What a Hamilton Move to NASCAR Could Mean for the Sport

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He is arguably the most popular motorsports driver in the world.

Formula One’s Lewis Hamilton (above) has hinted at wanting to run a NASCAR race. Could we see him in NASCAR’s Great American Race, the Daytona 500. Image from Rye-House.

Crossover between drivers in different types of motorsports has not been very common, but Formula One driver Lewis Hamilton raised an interesting point, hinting that he might end up in NASCAR one day.

Hamilton, who has three world championships, has expressed his love for stock car racing and stated that one day he’d, “love to have a closer look at it.”

Several NASCAR drivers have crossed over into Indy car and completed “The Double,” where they run both Indycar’s Indy 500 and NASCAR’s Coca-Cola 600 on the same day, but beyond that, there has not been much crossover between drivers from different types of motorsports.

If Hamilton were to come to NASCAR full-time or even for a single race, it could do wonders for the business of the sport.

To consider how Hamilton coming to NASCAR might help the business of the sport, let’s take a look at it from the standpoint of viewership demographics.

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The 32-year-old, who has 55 F1 wins and is from England, could certainly help NASCAR draw in international fans. Nineteen different countries are represented on the 2017 F1 schedule, which means a large representation in countries across the world when it comes to viewership.

According to a New York Times article, “Formula One attracts more than 400 million viewers around the world. It is shown in more than 150 countries through 115 broadcasting partners, totaling 41,945 hours of coverage.”


The article specifically looked at Italy’s demographics and found that F1 was more popular among 4 to 14 year olds than viewers ages 25 to 34 and fell off significantly in fans over 45.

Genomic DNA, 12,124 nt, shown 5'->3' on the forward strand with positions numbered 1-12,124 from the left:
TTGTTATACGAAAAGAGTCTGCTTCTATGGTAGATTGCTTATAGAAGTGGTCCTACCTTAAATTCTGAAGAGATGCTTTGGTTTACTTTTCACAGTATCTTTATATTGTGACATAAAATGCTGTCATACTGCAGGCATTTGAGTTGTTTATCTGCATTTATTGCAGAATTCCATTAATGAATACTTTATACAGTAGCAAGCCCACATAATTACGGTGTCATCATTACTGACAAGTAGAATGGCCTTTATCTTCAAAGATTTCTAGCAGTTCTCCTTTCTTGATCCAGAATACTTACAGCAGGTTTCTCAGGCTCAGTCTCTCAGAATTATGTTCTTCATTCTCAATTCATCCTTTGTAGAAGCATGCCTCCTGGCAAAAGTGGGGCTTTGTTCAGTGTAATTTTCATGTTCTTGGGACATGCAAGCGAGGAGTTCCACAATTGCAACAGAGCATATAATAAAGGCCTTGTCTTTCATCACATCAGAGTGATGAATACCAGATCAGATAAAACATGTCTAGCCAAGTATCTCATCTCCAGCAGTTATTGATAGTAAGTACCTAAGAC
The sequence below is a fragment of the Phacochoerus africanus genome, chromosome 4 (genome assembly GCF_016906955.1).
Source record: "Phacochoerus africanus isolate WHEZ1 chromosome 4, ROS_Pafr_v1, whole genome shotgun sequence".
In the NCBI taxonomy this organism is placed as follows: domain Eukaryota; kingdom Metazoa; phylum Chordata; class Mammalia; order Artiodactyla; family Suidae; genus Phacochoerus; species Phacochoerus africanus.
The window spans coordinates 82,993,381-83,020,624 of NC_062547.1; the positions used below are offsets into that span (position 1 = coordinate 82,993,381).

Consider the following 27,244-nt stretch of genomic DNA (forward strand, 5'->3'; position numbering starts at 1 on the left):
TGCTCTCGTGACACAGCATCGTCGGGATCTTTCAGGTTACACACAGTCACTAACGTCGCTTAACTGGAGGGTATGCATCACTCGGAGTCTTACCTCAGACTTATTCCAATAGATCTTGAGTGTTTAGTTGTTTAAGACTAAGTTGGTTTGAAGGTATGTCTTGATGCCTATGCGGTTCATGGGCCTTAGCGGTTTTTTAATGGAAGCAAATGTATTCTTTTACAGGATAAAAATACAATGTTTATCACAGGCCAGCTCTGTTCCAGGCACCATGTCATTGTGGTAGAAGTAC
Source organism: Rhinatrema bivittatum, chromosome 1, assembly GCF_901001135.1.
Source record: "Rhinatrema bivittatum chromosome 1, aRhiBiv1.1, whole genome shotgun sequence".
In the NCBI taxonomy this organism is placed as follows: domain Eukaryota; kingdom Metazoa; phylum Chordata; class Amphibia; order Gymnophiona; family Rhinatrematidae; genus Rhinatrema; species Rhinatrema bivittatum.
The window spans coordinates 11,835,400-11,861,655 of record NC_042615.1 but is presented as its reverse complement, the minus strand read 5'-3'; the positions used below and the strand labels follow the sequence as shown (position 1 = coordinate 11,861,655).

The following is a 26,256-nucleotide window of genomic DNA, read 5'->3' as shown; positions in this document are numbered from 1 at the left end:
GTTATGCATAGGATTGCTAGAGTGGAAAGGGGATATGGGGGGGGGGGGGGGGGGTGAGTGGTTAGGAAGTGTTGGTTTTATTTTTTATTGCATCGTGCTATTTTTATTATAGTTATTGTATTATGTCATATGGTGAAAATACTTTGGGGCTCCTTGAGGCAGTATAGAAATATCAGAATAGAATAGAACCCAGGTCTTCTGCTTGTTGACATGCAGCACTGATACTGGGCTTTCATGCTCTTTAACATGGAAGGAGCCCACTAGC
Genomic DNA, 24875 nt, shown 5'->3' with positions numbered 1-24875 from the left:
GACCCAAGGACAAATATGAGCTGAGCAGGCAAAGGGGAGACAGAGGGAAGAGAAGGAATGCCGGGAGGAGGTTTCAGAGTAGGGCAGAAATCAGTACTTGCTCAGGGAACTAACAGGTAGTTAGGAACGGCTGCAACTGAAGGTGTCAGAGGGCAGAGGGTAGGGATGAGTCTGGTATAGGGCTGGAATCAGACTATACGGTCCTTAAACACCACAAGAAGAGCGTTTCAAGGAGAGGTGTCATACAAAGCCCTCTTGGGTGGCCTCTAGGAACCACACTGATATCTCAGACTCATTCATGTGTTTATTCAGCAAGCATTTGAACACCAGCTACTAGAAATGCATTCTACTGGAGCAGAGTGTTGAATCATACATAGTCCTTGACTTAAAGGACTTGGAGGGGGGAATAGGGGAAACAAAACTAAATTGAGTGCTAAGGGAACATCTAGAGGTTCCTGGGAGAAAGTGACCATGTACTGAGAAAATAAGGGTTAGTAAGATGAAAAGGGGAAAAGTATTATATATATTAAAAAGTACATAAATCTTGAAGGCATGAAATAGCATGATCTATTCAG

The 2016 article stated that although F1 viewership had fallen since 2014, it was still the most watched form of motorsports.

According to a 2016 study, NASCAR’s demographic is actually comprised of fans outside the southeast United States, contrary to what many people believe.

Scarborough research found that 58% of NASCAR fans inside the United States live outside the southeast region of the country, although it does not state if that is only a study of fans in the United States. The sport is still largely male dominated, with 62% of its viewers being male, only a 1% decrease from the firm’s 2009 findings.

The NYT article noted, “Ultimately, Formula One remains the richest, most dazzling series with the most advanced car racing technology, performing on the best tracks with the best drivers.”

Hamilton would not be the first driver to move from one series to another. NASCAR drivers Tony Stewart, Kurt Busch and John Andretti have all done “The Double,” running the Indy 500 and Coca-Cola 600, the day prior to Memorial Day.

John Andretti became the first NASCAR driver to complete “The Double” running the Verizon Indy Car’s Indy 500 and NASCAR’s Coca-Cola 600 on the same day. Image from The Spokesman Review.

That type of crossover is good for motorsports, as it gets fans of NASCAR following the Indycar race to see how their driver fares, even if just for one race.

Speaking from experience, a multitude of NASCAR fans that attended the 2014 Coca-Cola 600 at Charlotte Motor Speedway tuned into the Indy 500 to follow Busch’s progress, as the event was broadcast live on the speedway’s jumbotron.

If drivers venturing into different types of racing becomes more common, expect to see each type of motorsports gain a new demographic of fan in terms of which action they prefer.


If Hamilton comes to NASCAR, many Formula One fans might follow. Although he remained non-committal on his plans, he did note that it interests him, saying “I think us drivers should be able to do more than one series,” before concluding with saying he’d like to enter the Daytona 500.

Will we see Lewis Hamilton enter NASCAR’s Great America Race, the Daytona 500 in the future? Stay tuned to find out.

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